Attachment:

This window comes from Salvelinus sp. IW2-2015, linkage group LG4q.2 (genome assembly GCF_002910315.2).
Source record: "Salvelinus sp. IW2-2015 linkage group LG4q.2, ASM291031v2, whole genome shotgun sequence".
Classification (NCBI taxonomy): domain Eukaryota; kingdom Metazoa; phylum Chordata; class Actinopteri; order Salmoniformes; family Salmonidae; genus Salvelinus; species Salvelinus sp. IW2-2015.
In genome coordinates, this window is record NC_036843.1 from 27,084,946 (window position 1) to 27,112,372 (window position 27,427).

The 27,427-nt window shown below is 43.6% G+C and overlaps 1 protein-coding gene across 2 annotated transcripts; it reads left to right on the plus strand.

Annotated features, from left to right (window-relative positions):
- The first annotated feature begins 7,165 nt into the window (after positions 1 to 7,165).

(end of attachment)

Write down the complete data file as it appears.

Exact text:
This window comes from Salvelinus sp. IW2-2015, linkage group LG4q.2 (genome assembly GCF_002910315.2).
Source record: "Salvelinus sp. IW2-2015 linkage group LG4q.2, ASM291031v2, whole genome shotgun sequence".
Classification (NCBI taxonomy): domain Eukaryota; kingdom Metazoa; phylum Chordata; class Actinopteri; order Salmoniformes; family Salmonidae; genus Salvelinus; species Salvelinus sp. IW2-2015.
In genome coordinates, this window is record NC_036843.1 from 27,084,946 (window position 1) to 27,112,372 (window position 27,427).

The 27,427-nt window shown below is 43.6% G+C and overlaps 1 protein-coding gene across 2 annotated transcripts; it reads left to right on the plus strand.

Annotated features, from left to right (window-relative positions):
- The first annotated feature begins 7,165 nt into the window (after positions 1 to 7,165).